Rinehart’s Children Can Pull Trust Assets, Lawyer Says
Australian mining billionaire Gina Rinehart’s four children are free to remove their assets from a multi-billion dollar trust, making further litigation in a family dispute unnecessary, according to her lawyer.
Hope Rinehart Welker, Bianca Rinehart and John Hancock are seeking to have their 58-year-old mother removed as trustee, accusing her of misconduct by threatening their financial ruin and giving them a single day to sign an accord extending her control of the trust. Ginia Rinehart, the billionaire’s youngest daughter, is standing by her mother in the dispute.
Asia’s richest woman vested the trust on April 30, effectively allowing the children to take control of their assets instead of having to wait until 2068. Rinehart’s three oldest children said they will continue the court case to remove her as trustee and can’t decide whether to take ownership of their assets because they don’t know the tax implications, the Sydney Morning Herald reported yesterday.
Rinehart “waits for the beneficiaries to call for the trust assets,” her lawyer, Paul McCann, said by e-mail today. “You have to question any need for the litigation to continue, unless they wish to cause more problems for Mrs. Rinehart” or Hancock Prospecting Pty, her closely-held company.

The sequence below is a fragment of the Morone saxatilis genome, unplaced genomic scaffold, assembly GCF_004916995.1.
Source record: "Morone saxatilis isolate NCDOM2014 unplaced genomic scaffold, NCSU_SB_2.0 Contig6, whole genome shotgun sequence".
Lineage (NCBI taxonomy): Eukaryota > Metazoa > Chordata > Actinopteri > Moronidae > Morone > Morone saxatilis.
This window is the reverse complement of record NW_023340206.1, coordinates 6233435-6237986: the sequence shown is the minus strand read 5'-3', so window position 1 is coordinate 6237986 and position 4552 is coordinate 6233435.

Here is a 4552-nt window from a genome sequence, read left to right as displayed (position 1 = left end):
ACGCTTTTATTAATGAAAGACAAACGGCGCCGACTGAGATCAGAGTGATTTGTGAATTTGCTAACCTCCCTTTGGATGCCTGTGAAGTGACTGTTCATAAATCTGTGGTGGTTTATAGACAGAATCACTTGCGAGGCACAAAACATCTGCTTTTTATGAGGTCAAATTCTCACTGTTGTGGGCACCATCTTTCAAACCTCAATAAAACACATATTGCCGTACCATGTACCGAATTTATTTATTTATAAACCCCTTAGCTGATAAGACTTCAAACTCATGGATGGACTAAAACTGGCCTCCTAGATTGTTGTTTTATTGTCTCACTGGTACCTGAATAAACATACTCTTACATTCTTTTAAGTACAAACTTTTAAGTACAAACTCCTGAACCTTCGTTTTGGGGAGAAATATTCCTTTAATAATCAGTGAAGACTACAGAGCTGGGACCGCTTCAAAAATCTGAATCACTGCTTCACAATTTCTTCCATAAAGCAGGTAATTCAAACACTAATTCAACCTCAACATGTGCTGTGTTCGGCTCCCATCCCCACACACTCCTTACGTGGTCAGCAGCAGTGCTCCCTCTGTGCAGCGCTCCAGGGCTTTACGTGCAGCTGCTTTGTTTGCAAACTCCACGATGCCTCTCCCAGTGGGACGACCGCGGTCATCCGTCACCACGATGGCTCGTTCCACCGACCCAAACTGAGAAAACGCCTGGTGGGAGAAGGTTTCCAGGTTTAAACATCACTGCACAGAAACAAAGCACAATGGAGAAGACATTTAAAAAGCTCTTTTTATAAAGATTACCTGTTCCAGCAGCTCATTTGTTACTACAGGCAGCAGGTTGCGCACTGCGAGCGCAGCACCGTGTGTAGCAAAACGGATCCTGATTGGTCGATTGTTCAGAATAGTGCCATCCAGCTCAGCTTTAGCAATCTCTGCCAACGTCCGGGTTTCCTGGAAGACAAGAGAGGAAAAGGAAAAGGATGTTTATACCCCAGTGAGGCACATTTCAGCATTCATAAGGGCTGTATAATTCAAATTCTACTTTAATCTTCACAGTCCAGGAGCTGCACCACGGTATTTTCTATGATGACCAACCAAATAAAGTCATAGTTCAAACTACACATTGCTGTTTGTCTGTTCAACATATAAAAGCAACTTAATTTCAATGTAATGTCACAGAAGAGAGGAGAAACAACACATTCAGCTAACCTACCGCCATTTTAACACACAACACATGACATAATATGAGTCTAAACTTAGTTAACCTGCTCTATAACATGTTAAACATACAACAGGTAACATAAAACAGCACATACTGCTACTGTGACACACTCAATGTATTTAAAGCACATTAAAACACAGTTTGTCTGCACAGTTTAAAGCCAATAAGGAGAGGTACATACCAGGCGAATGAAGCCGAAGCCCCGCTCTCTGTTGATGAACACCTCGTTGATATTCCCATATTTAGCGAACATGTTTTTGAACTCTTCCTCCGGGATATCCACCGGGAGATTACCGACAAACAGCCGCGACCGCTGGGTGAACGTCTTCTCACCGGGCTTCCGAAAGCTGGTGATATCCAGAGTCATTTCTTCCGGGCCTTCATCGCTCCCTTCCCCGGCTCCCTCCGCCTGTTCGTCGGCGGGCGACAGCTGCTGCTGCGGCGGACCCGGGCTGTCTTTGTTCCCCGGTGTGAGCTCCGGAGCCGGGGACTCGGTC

Mark O’Brien and Andrew Bell, the children’s lawyers, didn’t immediately respond to Bloomberg requests for comment.
Rinehart has an estimated net worth of $18.3 billion, with the majority held in Hancock Prospecting, according to the Bloomberg Billionaires Index, making her the 34th richest person in the world.
The Hope Margaret Hancock Trust was created by Rinehart’s father, Lang Hancock, for the benefit of his grandchildren. According to court documents, the trust holds 23.45 percent of the voting shares of Hancock Prospecting, which owns stakes in some of the biggest coal and iron-ore mining projects in Australia.
Jay Newby, chief financial officer of Hancock Prospecting, calculated the value of each child’s share of the trust at A$600 million, based on an estimate of Rinehart’s wealth of A$10.3 billion, according to an e-mail filed in court documents. Rinehart’s net worth of $18.3 billion would value each child’s stake at about $1.07 billion.
Capital Gains Tax
A withdrawal of the assets would result in a A$253 million tax bill against each of the children, based on Newby’s calculations.
In their lawsuit, the children noted their mother unilaterally extended the vesting date in September to 2068, saying they would face bankruptcy because of the capital gains taxes that would be assessed against them.
The case is Hope Rinehart Welker v Gina Rinehart. 2011/285907. New South Wales Supreme Court (Sydney).
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